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Saturday, May 1, 2004
15:00-16:00 Eastern

Who You Will See
Host: Bill Nye

 • Orlando Figueroa, head of NASA's Solar System Exploration division
 • Matt Golombek, from NASA's Jet Propulsion Laboratory, who helped select the two landing sites
 • Shonte Wright, a thermal engineer responsible for keeping the rovers warm and alive on Mars
 • Randall Lindemann, lead engineer for the rovers' mobility systems, and a graduate of Washington University in St. Louis
 • Zoe Learner, a member of the dynamic, young science team, though still a grad. student at Cornell
 • Eric De Jong, an imaging specialist from JPL, whose lab. helps create the 3-D landscapes and animations that make Mars seem so real, and
 • Dave Lavery, an expert on robotics at NASA HQ, responsible for present and future technologies enabling the exploration of the solar system.

Program Description
"Mission success" for the SPIRIT rover came on April 5, 2004, with operation on Mars for "90 sols", as a martian day is known. Success for its twin, OPPORTUNITY, will arrive in late April, 90 sols after its landing on January 25. But, already, the two rovers have succeeded in revolutionizing our understanding of Mars, and their achievements have energized the entire American space program.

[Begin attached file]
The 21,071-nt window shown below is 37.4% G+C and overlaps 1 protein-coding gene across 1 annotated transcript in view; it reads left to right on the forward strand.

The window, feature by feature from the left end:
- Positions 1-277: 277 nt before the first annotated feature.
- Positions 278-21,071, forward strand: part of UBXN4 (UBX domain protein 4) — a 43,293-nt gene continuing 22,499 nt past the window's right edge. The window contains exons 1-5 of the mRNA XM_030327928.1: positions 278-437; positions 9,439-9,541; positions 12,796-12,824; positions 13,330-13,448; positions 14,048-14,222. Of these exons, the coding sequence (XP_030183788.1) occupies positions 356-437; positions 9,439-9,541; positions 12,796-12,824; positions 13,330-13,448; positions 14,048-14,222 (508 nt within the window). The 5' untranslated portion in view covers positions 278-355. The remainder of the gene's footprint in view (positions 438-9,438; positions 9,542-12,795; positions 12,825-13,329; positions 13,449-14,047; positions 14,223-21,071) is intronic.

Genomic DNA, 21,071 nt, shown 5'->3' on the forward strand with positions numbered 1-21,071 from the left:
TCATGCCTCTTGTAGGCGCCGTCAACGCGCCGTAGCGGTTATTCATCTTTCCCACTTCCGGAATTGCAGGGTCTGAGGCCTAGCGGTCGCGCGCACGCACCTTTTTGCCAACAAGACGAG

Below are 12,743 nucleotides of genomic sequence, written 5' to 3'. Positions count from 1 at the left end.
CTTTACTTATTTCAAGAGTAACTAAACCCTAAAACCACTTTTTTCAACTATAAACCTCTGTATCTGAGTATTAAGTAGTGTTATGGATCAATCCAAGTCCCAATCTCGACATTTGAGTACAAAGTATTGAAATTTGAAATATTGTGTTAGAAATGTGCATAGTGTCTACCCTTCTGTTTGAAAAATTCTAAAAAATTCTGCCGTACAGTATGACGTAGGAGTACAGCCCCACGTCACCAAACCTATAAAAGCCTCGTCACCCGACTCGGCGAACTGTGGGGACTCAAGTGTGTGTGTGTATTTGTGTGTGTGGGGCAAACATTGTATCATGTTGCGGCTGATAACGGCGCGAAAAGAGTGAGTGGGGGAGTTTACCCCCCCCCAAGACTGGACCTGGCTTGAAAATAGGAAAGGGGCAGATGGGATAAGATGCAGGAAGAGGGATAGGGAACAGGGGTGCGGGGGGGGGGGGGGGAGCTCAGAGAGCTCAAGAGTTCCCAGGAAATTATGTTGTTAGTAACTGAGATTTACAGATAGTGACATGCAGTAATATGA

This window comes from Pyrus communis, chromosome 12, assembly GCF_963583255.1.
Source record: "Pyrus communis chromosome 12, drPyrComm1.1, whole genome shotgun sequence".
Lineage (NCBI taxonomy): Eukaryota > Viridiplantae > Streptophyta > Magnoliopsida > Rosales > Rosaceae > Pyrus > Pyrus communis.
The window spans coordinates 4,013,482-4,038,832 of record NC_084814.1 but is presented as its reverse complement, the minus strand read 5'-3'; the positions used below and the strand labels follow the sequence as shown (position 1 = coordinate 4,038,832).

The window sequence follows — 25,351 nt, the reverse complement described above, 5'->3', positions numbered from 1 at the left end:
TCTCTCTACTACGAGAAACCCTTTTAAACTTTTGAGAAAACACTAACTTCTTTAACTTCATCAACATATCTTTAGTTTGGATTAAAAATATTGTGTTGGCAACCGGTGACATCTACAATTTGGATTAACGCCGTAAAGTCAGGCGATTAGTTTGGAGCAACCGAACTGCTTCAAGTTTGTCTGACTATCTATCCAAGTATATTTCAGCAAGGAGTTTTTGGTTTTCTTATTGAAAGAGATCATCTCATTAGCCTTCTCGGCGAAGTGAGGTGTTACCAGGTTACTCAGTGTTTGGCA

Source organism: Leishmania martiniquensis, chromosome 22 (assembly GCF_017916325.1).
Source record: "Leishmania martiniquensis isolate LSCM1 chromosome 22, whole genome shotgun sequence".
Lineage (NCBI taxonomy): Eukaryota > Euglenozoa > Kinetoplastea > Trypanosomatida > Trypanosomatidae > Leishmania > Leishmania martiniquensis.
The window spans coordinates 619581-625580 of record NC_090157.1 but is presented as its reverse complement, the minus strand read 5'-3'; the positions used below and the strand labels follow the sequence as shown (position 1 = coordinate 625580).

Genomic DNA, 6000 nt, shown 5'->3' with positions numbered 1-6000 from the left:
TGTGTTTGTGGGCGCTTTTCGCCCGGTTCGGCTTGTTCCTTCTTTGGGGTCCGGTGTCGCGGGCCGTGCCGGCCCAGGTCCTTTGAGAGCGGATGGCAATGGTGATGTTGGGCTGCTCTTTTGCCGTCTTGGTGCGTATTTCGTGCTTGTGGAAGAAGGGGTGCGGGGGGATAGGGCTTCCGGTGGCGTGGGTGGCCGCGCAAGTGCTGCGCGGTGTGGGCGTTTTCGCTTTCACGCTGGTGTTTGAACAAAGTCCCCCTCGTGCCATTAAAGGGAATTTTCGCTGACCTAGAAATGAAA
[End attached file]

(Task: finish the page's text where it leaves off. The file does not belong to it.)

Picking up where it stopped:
OPPORTUNITY has analyzed bedrock in great detail with a powerful suite of science instruments and proven its landing site in Meridiani Planum was once the shore of a salty ocean. SPIRIT has also found evidence of water in Gusev Crater, believed to have once been an ancient lake. Both rovers have demonstrated NASA's technological capability to build, launch, land and successfully operate rovers on a planet millions of miles away, and were cited in the Bush Administration's new space exploration initiative to the "Moon, Mars and Beyond."

Now, in a program originating live at the St. Louis Science Center, key mission scientists and engineers explain the findings, present some of the amazing pictures, and look to the future. Bill Nye hosts NEW VIEWS with guests:

The program originates in the Science Center's McDonnell Planetarium with a live audience of youngsters, teachers and informal science educators from St. Louis and around the nation, and includes several dynamic video sequences including the latest and best images from Mars.

NEW VIEWS will...

...explore the evidence for water, and relate the findings to the question of whether Mars was once a habitable environment
...describe the "Marscapes" encountered to date, and use animations to travel along with SPIRIT and OPPORTUNITY en route to Bonneville Crater and Endurance Crater
...explain how the robots' systems have enabled them to survive on Mars, and how their package of scientific instruments have helped them function as "robotic field geologists", and how this rover mission relates to future orbiters, landers and still more powerful rovers being readied to visit Mars in the coming decade.

NEW VIEWS and the ongoing "To Mars with MER" series are made possible, in part, by NSF and NASA, and other public and private partners.